Current concepts of bilirubin metabolism have been reviewed. Free bilirubin is conjugated in the liver with glucuronic acid, sulfates, and perhaps other compounds rendering it water-soluble and facilitating its excretion into the bile. With experimental extrahepatic obstruction or hepatocellular damage, alterations in the pattern of bilirubin conjugates in serum and bile may be demonstrated; but these patterns cannot be explained solely in terms of conjugation deficiency. Abnormalities in the uptake of free bilirubin by the hepatic cell and in its storage and excretion by the liver may contribute to the pigment patterns observed in most states of clinical jaundice. However, a few unusual conditions of clinical jaundice seem to represent pure defects of conjugation or excretion of bile pigments, and these have been discussed.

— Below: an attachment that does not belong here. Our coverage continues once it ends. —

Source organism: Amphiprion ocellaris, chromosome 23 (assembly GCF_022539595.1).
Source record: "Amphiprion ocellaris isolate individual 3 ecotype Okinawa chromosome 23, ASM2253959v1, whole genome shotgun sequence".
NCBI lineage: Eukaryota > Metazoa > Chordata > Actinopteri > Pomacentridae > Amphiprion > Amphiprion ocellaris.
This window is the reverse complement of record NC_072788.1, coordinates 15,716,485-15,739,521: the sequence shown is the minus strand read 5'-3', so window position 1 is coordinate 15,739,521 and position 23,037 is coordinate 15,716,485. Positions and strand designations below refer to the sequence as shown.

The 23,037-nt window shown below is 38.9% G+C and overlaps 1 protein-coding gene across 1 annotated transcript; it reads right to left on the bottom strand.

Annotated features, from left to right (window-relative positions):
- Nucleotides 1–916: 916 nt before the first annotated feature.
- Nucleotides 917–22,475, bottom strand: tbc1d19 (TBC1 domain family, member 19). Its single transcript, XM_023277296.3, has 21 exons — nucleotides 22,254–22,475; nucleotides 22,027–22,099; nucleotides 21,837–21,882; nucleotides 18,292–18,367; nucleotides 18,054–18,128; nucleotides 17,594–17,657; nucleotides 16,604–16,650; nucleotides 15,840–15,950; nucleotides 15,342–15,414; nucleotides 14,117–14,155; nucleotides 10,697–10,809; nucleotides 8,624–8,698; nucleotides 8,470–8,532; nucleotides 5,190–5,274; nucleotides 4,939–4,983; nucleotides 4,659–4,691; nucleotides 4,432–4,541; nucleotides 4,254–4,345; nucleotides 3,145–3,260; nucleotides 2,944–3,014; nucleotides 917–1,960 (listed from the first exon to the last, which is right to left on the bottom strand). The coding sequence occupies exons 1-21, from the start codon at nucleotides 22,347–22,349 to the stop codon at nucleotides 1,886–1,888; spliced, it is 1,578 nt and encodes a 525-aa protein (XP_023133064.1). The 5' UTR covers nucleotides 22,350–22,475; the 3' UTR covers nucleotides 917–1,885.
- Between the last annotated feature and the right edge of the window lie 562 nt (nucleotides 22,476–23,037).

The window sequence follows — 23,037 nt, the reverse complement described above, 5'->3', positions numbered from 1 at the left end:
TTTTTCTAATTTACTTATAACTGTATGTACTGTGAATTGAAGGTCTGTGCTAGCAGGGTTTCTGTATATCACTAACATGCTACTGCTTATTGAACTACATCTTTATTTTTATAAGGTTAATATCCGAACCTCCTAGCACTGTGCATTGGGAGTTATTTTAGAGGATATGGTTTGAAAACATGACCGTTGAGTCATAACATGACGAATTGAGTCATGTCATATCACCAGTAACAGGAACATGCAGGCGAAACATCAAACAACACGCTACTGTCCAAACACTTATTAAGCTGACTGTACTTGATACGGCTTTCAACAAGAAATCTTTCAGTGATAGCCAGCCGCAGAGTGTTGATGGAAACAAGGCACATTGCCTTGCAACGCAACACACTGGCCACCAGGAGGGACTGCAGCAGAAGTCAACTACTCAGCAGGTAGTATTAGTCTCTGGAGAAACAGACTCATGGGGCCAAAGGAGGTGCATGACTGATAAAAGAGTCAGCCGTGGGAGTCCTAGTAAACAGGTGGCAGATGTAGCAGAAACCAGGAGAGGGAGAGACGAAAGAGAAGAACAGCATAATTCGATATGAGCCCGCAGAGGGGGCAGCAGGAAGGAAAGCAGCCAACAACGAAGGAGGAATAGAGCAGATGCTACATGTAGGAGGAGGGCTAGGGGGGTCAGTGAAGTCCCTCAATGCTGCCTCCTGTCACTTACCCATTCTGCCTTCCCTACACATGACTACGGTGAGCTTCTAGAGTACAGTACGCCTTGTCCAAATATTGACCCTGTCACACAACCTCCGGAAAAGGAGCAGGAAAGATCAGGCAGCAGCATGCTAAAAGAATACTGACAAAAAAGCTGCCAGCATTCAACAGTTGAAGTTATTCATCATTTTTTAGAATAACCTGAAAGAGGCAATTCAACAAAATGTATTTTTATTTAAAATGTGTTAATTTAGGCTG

Foulk WT, Schoenfield LJ. Advances in the Metabolism of Bilirubin. JAMA. 1961;178(4):398–401. doi:10.1001/jama.1961.03040430034008
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